Buddy scheme proving a lifeline

First published in News

A SPECIAL scheme established last year to provide practical and emotional support for local people affected by cancer has gone from strength to strength.

The Macmillan Worcestershire Buddy Scheme aims to be a lifeline for those feeling particularly isolated following their diagnosis.

Recent research conducted by Macmillan shows an estimated 4,800 people living with cancer in Worcestershire, are suffering with loneliness as a result of their cancer.

The volunteers at the scheme help those struggling to cope with the physical, practical and emotional effects of a cancer diagnosis.

Grayham Wood from Redditch was diagnosed with multiple myeloma 18 months ago and has first-hand experience of how the scheme can make a difference.

“Part of the treatment for my cancer meant I was at high risk of infection, I wasn’t allowed out of the house for a long time and no one came to visit me," he said.

"I started to feel really lonely and really down, I didn’t have anyone to talk to. In the end it got so bad I was desperate to talk to someone so I rang the Macmillan Information Centre at the Hospital and they put me in touch with the Worcestershire Buddy Scheme.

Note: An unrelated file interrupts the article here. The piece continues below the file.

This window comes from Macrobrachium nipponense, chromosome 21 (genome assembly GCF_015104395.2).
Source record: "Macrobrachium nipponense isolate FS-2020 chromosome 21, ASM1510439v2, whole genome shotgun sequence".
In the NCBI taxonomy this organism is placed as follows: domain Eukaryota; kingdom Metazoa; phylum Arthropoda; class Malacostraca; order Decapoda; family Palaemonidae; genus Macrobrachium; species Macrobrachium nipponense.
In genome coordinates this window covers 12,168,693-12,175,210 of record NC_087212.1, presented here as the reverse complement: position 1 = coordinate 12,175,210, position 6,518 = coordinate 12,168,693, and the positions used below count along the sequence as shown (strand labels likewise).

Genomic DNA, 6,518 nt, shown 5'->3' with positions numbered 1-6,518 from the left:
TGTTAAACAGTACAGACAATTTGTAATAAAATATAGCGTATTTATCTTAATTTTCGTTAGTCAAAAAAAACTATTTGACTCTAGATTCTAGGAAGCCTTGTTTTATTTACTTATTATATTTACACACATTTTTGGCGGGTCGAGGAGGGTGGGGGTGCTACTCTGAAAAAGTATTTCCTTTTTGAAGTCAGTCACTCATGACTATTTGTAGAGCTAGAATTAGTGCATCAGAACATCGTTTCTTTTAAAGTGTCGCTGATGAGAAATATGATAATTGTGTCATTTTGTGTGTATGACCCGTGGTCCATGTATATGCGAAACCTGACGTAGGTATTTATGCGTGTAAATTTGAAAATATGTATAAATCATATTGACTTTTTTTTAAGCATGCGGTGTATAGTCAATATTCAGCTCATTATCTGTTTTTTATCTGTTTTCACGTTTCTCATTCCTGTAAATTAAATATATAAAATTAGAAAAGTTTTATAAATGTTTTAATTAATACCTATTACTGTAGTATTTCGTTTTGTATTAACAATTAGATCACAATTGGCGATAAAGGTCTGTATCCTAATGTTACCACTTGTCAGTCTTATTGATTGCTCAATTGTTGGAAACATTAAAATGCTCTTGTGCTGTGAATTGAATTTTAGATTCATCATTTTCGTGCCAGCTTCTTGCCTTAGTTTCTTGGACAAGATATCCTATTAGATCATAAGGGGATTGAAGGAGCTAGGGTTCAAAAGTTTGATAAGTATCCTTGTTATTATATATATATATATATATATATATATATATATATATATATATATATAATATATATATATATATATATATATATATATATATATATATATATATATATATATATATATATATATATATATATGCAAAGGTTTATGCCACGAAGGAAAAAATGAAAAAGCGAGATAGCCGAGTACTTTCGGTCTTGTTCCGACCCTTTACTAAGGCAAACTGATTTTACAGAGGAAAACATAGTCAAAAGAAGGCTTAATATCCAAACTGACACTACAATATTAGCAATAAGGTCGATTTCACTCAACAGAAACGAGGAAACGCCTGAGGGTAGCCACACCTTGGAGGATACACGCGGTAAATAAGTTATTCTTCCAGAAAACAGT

"Shortly after that I was introduced to John, one of the volunteers at the scheme, and we hit it off straight away. After that my life really changed, it really brought me out of myself.

"I had someone to talk to who wasn’t a nurse or a doctor, just someone who would sit there and listen to me and who I could chat to about other things as well, not just my cancer."

Mr Wood added: "More people need to know about the buddy service so that people who really need someone to be there when they come out of hospital, someone to talk to, know where to go for help.”

Mandy Hagley volunteers with the scheme in Redditch, she said: “I am currently supporting a young single mother in her 30s who is currently undergoing chemotherapy which leaves her with quite severe fatigue.

"She had to drive herself to and from appointments at the hospital for her treatment despite being shattered, as well as having to look after her son and trying to keep up with the housework, she was really starting to struggle.

"As soon as I was buddied with her I started driving her to and from her chemotherapy appointments each week and I also visit her once a week to help out with the housework and the washing and so on.

"Now she can focus on spending quality time with her son while I make sure the house is clean and tidy. It’s a huge satisfaction and a lovely feeling to know you have really helped someone and made a difference to them.”

For more information about the scheme, email estickney@macmillan.org.uk or call 07764 503475.

If anyone has questions about cancer, visit macmillan.org.uk or call 0808 808 00 00.

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